Time and again when this idea comes up, Buddhists cite researchers into paranormal phenomenon such as Ian Stevenson or Jim Tucker. I've dealt with some of the problems of this kind of research previously: Rebirth and the Scientific Method (1 Oct 2010) and Rebirth is Neither Plausible nor Salient (27 Jan 2012). What Stevenson in particular thought he had evidence for was reincarnation. The same soul returning to be incarnated in a new body. If this were true then the whole edifice of Buddhist metaphysics would be broken, since we vehemently deny that existence of a soul and the very possibility of reincarnation (Tibetan tulku's notwithstanding).

Influence of Previous Lives

P4 The parameters for any individual are set at conception 
and result from actions in previous lives.

By parameters Griffiths means state of congenital health, intelligence, physical appearance, i.e. all the factors that we would now ascribe to genetic inheritance from our parents. Not included, is what we will make of our lives within these givens. Clearly if the propositions P3 and P3' are false, then P4 must also be false, since it is predicated on P3 (previous lives). However, as Griffiths notes, Buddhist karma theory is not strictly deterministic. On this basis he is willing to grant that actions in a previous life might have influenced this life, with the caveat that the mechanisms suggested by Buddhists are hardly credible.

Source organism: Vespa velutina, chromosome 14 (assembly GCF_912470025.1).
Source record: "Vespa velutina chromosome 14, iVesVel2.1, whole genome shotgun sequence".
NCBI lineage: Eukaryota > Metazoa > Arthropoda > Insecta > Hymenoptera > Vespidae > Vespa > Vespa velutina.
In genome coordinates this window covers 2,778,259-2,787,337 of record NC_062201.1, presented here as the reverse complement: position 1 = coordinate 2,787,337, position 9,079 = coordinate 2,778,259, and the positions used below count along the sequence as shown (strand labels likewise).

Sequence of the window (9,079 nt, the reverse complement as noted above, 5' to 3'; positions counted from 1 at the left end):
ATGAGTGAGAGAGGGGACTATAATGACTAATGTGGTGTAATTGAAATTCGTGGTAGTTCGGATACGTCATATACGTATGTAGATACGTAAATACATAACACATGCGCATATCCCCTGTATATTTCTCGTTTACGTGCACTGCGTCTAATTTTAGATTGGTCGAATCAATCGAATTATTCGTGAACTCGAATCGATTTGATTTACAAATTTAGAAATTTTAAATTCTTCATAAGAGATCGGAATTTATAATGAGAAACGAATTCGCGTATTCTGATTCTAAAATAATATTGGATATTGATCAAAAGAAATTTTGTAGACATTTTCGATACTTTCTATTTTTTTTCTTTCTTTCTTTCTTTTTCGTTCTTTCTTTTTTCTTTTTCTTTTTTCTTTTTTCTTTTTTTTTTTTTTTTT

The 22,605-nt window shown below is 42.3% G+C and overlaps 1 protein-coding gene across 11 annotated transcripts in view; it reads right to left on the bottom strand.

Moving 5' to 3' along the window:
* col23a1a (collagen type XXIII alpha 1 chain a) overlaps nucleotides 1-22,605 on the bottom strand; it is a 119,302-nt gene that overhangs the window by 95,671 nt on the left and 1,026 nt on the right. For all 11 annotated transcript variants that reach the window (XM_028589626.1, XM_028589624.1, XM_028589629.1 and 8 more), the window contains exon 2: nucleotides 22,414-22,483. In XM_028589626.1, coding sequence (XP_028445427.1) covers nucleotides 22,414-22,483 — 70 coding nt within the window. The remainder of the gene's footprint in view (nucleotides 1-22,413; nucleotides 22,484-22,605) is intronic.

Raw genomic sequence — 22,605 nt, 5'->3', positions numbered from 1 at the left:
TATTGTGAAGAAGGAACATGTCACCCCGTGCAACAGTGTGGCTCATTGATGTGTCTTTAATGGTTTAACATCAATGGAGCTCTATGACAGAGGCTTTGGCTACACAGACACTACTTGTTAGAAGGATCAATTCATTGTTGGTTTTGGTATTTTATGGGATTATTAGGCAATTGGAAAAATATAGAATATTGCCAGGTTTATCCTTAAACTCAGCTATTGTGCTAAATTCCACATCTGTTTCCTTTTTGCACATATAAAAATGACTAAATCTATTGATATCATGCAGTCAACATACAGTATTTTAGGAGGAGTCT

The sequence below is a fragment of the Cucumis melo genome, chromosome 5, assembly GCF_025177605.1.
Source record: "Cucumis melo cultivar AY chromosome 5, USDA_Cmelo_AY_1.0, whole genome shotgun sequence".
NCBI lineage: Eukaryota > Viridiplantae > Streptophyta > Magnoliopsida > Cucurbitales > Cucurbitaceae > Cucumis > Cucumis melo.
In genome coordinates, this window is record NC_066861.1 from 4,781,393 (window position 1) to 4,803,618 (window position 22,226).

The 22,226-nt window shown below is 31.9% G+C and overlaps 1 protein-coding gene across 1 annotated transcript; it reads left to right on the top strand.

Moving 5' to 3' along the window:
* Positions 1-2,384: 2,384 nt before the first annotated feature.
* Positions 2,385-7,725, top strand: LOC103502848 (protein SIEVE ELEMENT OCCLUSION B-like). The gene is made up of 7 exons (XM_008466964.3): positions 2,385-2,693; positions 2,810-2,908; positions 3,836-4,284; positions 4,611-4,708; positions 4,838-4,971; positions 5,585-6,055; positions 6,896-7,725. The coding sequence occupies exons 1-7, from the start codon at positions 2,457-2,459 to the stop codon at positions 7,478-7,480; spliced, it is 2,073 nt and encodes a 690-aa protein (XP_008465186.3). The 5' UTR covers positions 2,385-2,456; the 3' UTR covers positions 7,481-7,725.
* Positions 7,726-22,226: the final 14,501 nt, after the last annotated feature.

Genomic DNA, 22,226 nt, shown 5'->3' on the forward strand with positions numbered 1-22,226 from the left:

It may be that Griffiths was not writing from a very informed position on genetics, or that in 1982 genetics seemed a less promising science. This was before the sequencing of the human genome for example. But from my point of view, Griffiths is far too generous on this point. Even if we take in the newish field of epigenetics, which (re)opens the door to Lamarckian passing on of passing on learned characteristics or at least parental responses to environmental conditions, the idea of influence from one life to another is no longer credible.

I've outlined Sean Carroll's argument against this and have yet to see any Buddhist attempt a refutation. Basically, if the body is made of atoms that hold the information which makes up our personality and memories, the second law of thermodynamics means that the information cannot survive our death. Additionally if there were other forces that could affect matter in any perceptible way we would have found them by now. The argument against this is typically dualistic. Mind stuff is different from matter stuff. However for mind stuff to be interesting it would have to interact with matter stuff, since mental events always have a material correlates. Such interactions would be detectable and thus since we do not detect them we have a strong argument against a separate mind stuff. There is only one kind of stuff. 

Thus Griffiths was too soft on Buddhists in this part of his argument. Hereditary does indeed set the parameters for our present lives, but there is no evidence that this has anything to do with having lived before. Our parameters are set by our particular recombination of our parents DNA, a few epigenetic factors and the environment we develop in. The combination of hereditary and environment explain everything about us without the need to invoke previous lives.

When one looks at afterlife beliefs they are almost always tied to the idea that the universe is moral or ethical. An afterlife is required to deal with the patent unfairness of life. And this brings us to proposition five. 


P5 There is no undeserved suffering.